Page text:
On each row in textarea, you have the following options:

  1. On each row, there is a note text followed by |. Then there are link URLs separated by |-marks. There can be multiple links, although the textarea window might look a bit messy if excessive number of links are used. If there are no links, consider the row as a note text, as in an outlining tool. The note text must always be terminated by |-mark. For example:

    my personal note|
    link to w3c|

    Note that URL:s must be written with protocol scheme included (eg. http://, https://, ftp://...).

  2. Plain text with no | mark indicates reference to a topic file. By convention, topic files should be named with dat extension but this is not enforced in any way. You can reference the same file from multiple locations, thus forming a directed acyclic graph. You can even make loops, but this hangs the system, so don't. If the file you reference does not exist, the system creates it automatically for you. If the filename starts with http://, it is assumed to be an external TopicTree node that is combined with current tree (see Section 4.3).

  3. The most complicated components in TopicTree are custom Popup Forms. They can be used to reach external web service and control it using HTML form input. This is useful for direct access to search engines, for instance. Popup forms are marked by POPUP| followed by a note, base address and custom address, again separated with |-marks. Custom address must be terminated with | as well. The actual link is formed from user input appended to custom address. For example, the following line generates form for searching with Google search engine:


4.3. Collaborative support and security considerations

At the current point of development, TopicTree is extremely vulnerable to hostile to malicious users. When left in the public WWW anyone can edit your topic data or even clear the files or populate them with spam. Therefore, if you have important and/or sensitive data in TopicTree you should protect it with web server authentication or at least by placing the tree in a directory that has no incoming links and is protected by robots.txt so search engines won't index it.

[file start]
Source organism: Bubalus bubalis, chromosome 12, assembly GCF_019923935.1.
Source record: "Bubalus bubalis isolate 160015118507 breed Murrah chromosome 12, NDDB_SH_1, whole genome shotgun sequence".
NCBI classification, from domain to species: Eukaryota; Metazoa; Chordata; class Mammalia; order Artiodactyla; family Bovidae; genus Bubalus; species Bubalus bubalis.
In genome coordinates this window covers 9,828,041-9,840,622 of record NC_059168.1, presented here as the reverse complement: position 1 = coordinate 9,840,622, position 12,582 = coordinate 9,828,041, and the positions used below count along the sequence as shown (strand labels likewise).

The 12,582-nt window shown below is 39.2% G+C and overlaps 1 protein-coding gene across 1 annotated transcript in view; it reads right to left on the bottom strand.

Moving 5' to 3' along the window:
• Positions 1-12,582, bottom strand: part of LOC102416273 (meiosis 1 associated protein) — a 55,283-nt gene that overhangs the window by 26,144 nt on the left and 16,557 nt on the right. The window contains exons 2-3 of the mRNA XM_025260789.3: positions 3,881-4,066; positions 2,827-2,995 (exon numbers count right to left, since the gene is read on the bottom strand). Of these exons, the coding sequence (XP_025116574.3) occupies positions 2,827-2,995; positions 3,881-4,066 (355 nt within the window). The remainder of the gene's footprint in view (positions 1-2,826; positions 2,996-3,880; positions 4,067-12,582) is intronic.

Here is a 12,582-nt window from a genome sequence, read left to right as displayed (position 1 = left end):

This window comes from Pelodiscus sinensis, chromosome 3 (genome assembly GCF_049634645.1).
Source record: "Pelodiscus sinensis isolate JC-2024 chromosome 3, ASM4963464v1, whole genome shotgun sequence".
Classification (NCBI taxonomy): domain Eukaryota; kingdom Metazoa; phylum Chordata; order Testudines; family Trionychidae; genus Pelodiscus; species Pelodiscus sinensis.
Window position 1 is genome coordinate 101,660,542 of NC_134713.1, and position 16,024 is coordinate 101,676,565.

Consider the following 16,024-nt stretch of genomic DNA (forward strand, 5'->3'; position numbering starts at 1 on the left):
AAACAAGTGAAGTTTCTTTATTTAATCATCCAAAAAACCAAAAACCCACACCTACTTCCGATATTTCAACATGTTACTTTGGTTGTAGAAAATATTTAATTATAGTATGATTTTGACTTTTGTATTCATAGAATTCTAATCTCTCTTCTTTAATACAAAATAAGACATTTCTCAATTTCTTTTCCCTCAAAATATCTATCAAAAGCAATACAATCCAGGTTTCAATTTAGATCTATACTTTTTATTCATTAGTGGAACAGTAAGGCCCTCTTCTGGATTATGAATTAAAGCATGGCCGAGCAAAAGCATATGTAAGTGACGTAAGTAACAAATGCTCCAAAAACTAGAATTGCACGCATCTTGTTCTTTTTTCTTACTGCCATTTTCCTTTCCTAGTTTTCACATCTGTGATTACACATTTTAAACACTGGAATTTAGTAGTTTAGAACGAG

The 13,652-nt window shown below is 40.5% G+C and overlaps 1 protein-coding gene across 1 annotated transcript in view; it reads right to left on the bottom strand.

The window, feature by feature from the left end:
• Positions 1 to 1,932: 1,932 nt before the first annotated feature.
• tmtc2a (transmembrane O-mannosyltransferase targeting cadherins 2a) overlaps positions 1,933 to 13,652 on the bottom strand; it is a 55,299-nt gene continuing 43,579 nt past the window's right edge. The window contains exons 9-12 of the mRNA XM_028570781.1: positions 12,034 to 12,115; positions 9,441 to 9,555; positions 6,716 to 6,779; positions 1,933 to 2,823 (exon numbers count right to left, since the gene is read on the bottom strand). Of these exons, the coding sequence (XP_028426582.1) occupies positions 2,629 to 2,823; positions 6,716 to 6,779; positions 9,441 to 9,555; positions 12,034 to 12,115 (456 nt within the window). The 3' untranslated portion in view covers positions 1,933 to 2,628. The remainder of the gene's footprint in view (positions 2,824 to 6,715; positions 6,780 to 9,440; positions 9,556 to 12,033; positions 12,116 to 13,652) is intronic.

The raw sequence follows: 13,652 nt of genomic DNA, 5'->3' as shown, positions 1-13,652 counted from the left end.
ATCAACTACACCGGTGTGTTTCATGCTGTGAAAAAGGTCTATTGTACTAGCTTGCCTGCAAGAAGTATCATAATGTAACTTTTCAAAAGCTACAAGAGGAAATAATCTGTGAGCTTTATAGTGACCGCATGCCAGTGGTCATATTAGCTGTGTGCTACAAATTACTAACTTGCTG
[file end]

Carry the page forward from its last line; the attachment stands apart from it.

Naturally, when used in non-hostile environment, TopicTree can be used as a simple collaborative environment like a small-scale wiki. TopicTree has no support for concurrent updates so if many people happen to update the same topic, the last update is saved.

Multiple topic trees can be combined in a single tree. External topic link can point to any http URL that contains a TopicTree dat file. The system fetches the whole tree from other site and presents it as if it were part of your tree. However, you can't edit external TopicTree nodes when combined to another tree.

5. Future work

  • User management and easier integration of different TopicTree sources, ability to publish TopicTree in a read-only HTML format.

  • UI-enhancements: ability to delete nodes (combined with user management) and to move topics around the tree.

  • A standard internal representation format, perhaps OPML or limited subset of Topic Maps.

  • Improved performance for large (>400 nodes) trees.

The essential code that lead to implementation of TopicTree software was published as a entry by J V, Martin Honnen and Pat Friedl. Textarea autoresizing UI code is based on Paul Tuckey's javascript textarea sizer. Peter-Paul Koch's JavaScript Section (now called QuirksMode) has been a most important general JavaScript reference.

A. License agreement

Version: MPL 1.1/GPL 2.0/LGPL 2.1

TopicTtree is subject to the Mozilla Public License Version 1.1 (the "License"); you may not use this file except in compliance with the License. You may obtain a copy of the License at

Software distributed under the License is distributed on an "AS IS" basis, WITHOUT WARRANTY OF ANY KIND, either express or implied. See the License for the specific language governing rights and limitations under the License.

The Original Code is TopicTree code.

The Initial Developer of the Original Code is Miika Nurminen. Portions created by Miika Nurminen are Copyright (C) Miika Nurminen. All Rights Reserved.


Alternatively, TopicTree may be used under the terms of either the GNU General Public License Version 2 or later (the "GPL"), or the GNU Lesser General Public License Version 2.1 or later (the "LGPL"), in which case the provisions of the GPL or the LGPL are applicable instead of those above. If you wish to allow use of your version of TopicTree only under the terms of either the GPL or the LGPL, and not to allow others to use your version of TopicTree under the terms of the MPL, indicate your decision by deleting the provisions above and replace them with the notice and other provisions required by the GPL or the LGPL. If you do not delete the provisions above, a recipient may use your version of TopicTree under the terms of any one of the MPL, the GPL or the LGPL.